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Mild Exercise Boosts Lifespan Of Heart Patients

November 2, 2009

Mild exercise can significantly reduce the risk of early death from heart disease, according to a new study published in the American Journal of Medicine.

Just half an hour of jogging or riding a bike three times a week reduced the risk of early death by 60 percent, the research found.

Heart disease is the largest killer in the United States, and the number of people suffering from the condition is expected to rise as the population ages and obesity rates increase. 

The study found that the most significant gains were realized in patients who were also stressed.  Researchers believe this is due to the fact that stress can quadruple the risk of death in those with heart and circulation problems.

In these patients, exercise can offer the double benefit of reducing stress levels while also improving cardiovascular health.

“Exercise reduces mortality in patients with coronary artery disease”¦in part because of the effects on psycho­social stress,” the researchers said.

Heart patients are typically put on drugs such as statins, which lower cholesterol levels, and blood pressure medication to reduce the risk of death from strokes, heart attacks and heart disease.

Previous studies have demonstrated a variety of life-extending benefits from exercise, including a reduced risk of cancer, heart disease and neurological disorders and slower rates of death and disability.

These benefits are due to the ability of exercise to improve the health of hearts and arteries, strengthen bones, lessen inflammation, boost the immune system and improve thinking, learning and memory.

The latest study, conducted by the Department of Cardiology in New Orleans, describes just how much these simple alterations can increase lifespan.

The researchers followed 522 cardiac patients, including 53 with high stress levels and 27 control patients who also had high stress levels but went without cardiac rehabilitation.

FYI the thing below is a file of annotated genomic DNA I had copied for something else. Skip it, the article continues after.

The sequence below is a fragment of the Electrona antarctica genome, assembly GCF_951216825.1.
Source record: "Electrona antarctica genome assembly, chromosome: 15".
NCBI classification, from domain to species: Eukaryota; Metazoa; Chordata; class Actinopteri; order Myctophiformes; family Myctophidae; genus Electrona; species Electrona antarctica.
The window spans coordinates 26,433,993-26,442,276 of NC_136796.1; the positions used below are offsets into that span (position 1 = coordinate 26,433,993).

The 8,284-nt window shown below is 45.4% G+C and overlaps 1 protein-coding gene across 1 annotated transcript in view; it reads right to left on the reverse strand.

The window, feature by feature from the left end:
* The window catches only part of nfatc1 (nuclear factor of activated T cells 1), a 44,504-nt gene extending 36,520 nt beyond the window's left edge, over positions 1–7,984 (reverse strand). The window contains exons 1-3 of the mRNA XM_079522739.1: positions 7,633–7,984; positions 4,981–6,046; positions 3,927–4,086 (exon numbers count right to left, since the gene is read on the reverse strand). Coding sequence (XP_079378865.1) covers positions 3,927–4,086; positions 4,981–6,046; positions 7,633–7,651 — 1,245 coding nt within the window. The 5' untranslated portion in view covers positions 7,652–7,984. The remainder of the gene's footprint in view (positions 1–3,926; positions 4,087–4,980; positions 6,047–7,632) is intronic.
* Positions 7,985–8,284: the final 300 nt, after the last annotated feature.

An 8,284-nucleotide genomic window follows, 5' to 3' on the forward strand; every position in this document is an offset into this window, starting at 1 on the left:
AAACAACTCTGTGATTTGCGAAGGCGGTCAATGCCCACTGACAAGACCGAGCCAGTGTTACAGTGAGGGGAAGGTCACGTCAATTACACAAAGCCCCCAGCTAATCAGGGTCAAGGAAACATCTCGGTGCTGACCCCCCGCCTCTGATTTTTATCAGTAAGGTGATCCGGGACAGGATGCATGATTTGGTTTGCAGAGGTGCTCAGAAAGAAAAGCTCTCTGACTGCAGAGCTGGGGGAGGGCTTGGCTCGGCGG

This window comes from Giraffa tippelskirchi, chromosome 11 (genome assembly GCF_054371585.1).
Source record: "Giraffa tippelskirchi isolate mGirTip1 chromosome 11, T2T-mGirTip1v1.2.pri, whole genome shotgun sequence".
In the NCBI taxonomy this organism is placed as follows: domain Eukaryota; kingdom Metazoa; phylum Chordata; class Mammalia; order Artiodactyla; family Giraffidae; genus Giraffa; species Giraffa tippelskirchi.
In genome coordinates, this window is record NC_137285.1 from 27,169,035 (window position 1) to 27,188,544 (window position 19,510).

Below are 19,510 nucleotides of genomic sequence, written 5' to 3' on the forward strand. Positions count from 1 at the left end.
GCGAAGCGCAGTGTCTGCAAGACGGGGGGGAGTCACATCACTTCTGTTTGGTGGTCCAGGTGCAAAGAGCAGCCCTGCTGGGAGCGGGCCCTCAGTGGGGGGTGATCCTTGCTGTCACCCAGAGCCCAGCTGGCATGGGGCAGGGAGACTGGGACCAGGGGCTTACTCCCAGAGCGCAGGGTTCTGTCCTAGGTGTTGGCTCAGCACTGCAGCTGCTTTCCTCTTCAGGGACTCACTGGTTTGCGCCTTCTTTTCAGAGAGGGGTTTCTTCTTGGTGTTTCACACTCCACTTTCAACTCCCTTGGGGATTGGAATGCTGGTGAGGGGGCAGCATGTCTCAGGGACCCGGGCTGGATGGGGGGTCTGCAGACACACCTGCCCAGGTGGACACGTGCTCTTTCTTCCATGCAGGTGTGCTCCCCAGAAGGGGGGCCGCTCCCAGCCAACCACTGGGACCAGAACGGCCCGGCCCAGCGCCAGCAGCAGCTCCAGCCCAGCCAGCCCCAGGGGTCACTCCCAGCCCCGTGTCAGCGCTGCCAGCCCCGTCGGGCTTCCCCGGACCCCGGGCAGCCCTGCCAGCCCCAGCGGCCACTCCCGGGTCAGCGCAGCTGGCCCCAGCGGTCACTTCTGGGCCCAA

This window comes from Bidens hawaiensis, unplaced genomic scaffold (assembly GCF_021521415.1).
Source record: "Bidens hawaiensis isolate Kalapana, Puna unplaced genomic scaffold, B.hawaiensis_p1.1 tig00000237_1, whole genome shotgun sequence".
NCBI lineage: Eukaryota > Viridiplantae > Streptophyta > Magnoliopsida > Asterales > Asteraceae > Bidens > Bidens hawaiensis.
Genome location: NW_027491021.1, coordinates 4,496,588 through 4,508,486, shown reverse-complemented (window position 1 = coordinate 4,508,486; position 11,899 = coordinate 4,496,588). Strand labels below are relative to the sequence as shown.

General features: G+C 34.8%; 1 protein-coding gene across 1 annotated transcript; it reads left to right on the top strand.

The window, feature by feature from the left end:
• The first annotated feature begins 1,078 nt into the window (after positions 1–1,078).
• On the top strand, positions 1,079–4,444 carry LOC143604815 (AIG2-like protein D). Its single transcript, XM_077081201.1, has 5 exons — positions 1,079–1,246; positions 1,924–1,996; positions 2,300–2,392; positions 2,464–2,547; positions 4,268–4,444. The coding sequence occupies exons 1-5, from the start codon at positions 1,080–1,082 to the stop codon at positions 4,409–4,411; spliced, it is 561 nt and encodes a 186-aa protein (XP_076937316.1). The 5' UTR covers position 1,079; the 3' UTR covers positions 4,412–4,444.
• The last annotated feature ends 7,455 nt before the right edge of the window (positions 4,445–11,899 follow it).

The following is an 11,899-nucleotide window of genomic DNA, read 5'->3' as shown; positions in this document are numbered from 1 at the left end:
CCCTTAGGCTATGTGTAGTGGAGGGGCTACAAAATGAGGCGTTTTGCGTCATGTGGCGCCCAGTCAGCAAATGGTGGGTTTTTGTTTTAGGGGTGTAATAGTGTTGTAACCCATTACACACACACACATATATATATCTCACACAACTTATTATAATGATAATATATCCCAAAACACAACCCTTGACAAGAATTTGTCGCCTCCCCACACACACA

The patients were offered 12 weeks of exercise classes, which included a 10 minute warm-up, 30 to 40 minutes of aerobic exercise such as jogging, walking or rowing, and 10 minutes of stretching.   The classes were conducted three times per week, with participants asked to do an additional one-to-three sessions each week on their own.  The patients were also advised on lifestyle and diet improvements. 

Researchers followed the group for up to six years, and found that those who became more fit were 60 percent less likely to die during the follow up period.

The exercise also helped reduce stress levels among the participants, with 10 percent of patients being stressed prior to the fitness regime but less than 5 percent being stressed after the program.  This in turn lowered the death rate for these patients by 20 percent.

Since the patients’ weight remained fairly constant throughout the study, the benefits were most likely derived from exercise alone.

Health advocated embraced the study, saying the research further confirmed the benefits of exercise.

“This study proves once again that exercise has both psychological and physical benefits for patients with heart disease,” said the British Heart Foundation in an interview with Britain’s Daily Express.

“Health authorities must ensure that all suitable heart patients are offered cardiac rehabilitation.”

“Structured, well-resourced programs have been shown to improve physical and psychological wellbeing and reduce mortality.”

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